Simon hesitated, which didn’t do anything to convince Warren of the wisdom of this potential path. If Simon spoke in anything other than the most point-blank fashion, the news was likely something Warren didn’t want to hear. “Sometimes I wonder,” the Irishman admitted after a moment. “I don’t remember if I wasn’t always this way. Perhaps I was more like Owen, once. He doesn’t seem to treat me any differently.”
Warren leaned his elbows on the work table to peer up at Simon with a furrowed brow. “How much blood magic have you worked, Simon?”
“More than he knows,” was all the answer he got. The Irishman’s empty stare almost made him feel like a child. His father had always had the same distant look.
Warren ran a hand through his hair while he pondered the risk. He wasn’t sure at all that he believed in souls, at least not in the usual meaning. But a person’s mind, their self—couldn’t that be chipped away, until all that was left was a man like Simon, who rarely smiled or scowled or seemed to have any preferences at all except for drinking and coin? Or worse, could a man become no more than a golem of flesh and blood, an empty husk and a blank slate, with only his own beating heart to prove that he was once human?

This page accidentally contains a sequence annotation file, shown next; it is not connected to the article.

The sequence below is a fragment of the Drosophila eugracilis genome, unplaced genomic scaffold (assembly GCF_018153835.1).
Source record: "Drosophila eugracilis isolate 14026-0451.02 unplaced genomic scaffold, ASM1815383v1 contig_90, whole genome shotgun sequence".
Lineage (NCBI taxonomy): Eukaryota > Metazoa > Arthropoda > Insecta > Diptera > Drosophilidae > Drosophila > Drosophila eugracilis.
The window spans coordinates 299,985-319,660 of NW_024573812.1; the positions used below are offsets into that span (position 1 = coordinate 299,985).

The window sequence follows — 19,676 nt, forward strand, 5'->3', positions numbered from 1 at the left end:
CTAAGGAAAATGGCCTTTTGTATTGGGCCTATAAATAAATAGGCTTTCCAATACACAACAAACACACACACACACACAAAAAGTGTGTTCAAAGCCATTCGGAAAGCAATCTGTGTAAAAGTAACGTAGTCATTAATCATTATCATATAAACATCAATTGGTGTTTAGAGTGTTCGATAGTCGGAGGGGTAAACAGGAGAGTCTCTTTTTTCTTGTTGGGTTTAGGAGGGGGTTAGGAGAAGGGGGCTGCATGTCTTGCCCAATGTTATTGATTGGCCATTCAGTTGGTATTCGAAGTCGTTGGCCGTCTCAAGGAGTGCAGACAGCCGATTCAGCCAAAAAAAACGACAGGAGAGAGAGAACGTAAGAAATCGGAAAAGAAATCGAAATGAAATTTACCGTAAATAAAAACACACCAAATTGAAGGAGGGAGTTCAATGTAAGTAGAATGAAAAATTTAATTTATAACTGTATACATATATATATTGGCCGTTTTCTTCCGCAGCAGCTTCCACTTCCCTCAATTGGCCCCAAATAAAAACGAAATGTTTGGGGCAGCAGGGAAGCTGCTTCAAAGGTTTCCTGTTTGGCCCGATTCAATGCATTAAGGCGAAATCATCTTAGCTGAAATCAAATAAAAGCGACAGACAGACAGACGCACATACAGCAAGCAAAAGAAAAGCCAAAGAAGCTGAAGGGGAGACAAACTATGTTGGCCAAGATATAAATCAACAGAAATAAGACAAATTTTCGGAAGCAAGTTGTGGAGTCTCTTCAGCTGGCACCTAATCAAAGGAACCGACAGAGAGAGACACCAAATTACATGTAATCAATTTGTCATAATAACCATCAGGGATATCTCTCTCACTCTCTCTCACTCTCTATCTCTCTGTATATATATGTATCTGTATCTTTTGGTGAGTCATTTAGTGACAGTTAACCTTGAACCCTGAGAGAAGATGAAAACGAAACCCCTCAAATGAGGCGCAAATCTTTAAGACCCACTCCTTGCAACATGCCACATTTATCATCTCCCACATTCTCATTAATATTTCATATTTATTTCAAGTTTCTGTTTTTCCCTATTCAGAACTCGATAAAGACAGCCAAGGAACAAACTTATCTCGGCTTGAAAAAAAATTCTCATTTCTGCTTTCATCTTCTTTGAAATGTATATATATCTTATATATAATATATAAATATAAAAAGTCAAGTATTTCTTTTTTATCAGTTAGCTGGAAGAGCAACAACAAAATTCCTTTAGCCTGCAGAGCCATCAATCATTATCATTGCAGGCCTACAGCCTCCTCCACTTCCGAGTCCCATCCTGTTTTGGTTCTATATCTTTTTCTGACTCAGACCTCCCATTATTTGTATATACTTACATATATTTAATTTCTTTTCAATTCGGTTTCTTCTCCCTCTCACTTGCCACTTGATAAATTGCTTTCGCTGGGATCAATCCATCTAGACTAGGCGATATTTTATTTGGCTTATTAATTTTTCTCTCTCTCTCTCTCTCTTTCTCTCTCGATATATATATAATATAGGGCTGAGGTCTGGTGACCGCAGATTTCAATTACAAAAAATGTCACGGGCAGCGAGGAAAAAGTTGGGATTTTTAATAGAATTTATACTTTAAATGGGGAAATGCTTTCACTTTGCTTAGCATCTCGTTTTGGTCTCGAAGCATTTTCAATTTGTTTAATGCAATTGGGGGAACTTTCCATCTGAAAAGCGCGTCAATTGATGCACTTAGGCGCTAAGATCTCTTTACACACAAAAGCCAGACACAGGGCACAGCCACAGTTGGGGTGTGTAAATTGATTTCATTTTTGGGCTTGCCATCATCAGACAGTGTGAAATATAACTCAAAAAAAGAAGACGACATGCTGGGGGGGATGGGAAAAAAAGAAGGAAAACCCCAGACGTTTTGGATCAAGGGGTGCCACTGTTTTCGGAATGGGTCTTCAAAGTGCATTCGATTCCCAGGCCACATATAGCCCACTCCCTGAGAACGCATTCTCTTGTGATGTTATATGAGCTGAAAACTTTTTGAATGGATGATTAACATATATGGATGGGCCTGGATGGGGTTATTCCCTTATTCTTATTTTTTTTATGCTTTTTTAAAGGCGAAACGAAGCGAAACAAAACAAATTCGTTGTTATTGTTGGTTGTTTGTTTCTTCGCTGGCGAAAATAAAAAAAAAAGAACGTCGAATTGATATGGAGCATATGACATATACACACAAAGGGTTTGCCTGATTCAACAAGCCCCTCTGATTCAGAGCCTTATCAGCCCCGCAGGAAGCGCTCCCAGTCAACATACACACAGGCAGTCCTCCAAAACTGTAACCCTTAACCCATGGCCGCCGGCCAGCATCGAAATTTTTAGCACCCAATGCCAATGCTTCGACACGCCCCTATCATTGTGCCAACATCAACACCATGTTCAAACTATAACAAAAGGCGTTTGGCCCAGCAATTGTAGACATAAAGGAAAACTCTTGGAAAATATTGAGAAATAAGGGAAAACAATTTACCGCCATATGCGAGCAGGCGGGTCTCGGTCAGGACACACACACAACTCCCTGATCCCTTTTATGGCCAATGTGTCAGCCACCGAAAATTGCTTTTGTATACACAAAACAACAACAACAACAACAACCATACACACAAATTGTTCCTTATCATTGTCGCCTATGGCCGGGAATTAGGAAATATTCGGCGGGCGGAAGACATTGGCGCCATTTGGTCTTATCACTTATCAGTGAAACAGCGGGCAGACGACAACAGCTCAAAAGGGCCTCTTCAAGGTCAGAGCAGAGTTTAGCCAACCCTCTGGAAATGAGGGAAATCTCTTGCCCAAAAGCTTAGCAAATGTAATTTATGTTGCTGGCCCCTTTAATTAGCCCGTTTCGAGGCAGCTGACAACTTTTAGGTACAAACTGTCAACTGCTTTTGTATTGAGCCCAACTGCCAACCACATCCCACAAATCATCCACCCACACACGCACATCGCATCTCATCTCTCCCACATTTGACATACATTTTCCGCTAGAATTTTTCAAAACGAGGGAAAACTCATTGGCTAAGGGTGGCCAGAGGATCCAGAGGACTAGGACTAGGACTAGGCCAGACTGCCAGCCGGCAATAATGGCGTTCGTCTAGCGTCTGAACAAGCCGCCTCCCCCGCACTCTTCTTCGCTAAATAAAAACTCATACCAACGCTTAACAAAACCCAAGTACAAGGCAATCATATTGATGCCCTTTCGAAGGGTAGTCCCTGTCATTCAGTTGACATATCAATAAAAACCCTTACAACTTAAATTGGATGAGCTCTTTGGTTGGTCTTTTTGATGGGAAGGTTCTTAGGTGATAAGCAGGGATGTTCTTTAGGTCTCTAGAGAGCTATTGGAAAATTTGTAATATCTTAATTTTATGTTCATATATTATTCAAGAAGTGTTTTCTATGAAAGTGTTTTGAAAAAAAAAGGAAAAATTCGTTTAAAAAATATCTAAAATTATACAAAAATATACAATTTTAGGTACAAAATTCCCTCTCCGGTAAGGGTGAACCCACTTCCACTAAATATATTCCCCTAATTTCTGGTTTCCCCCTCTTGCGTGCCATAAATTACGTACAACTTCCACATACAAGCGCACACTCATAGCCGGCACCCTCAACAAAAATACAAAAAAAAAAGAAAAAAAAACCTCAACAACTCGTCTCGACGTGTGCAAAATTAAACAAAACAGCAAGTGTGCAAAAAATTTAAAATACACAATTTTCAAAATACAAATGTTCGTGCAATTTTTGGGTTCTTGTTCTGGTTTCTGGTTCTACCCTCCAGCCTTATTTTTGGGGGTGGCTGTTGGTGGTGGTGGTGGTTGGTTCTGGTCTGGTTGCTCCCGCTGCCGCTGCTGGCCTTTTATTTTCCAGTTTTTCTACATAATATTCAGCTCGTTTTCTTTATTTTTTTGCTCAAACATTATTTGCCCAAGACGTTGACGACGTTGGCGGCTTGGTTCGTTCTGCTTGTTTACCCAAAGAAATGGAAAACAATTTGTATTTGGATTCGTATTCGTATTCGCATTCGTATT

He doubted it was as dramatic as all that. Simon was stoic, yes, but so were many men who had never even heard of magic. There was no guarantee that his nature had anything to do with the magic he practiced.
“Show me how,” Warren said at last, and Simon nodded, holding his hand over the table as he cut a deep scratch into his palm and pressed a bloody handprint into the wood.
“Give me your hand,” he said, and Warren tentatively offered his own palm. To his surprise, Simon only pricked his finger with the tip of his small knife, drawing a few drops of his employer’s blood into his waiting, reddened hand.
“What, you aren’t doing it to me, are you?” Warren asked. “How does that help?” His lip curled slightly as he saw his own blood seeping into the wound in Simon’s hand. “That can’t be sanitary,” he muttered as the Irishman closed his fist.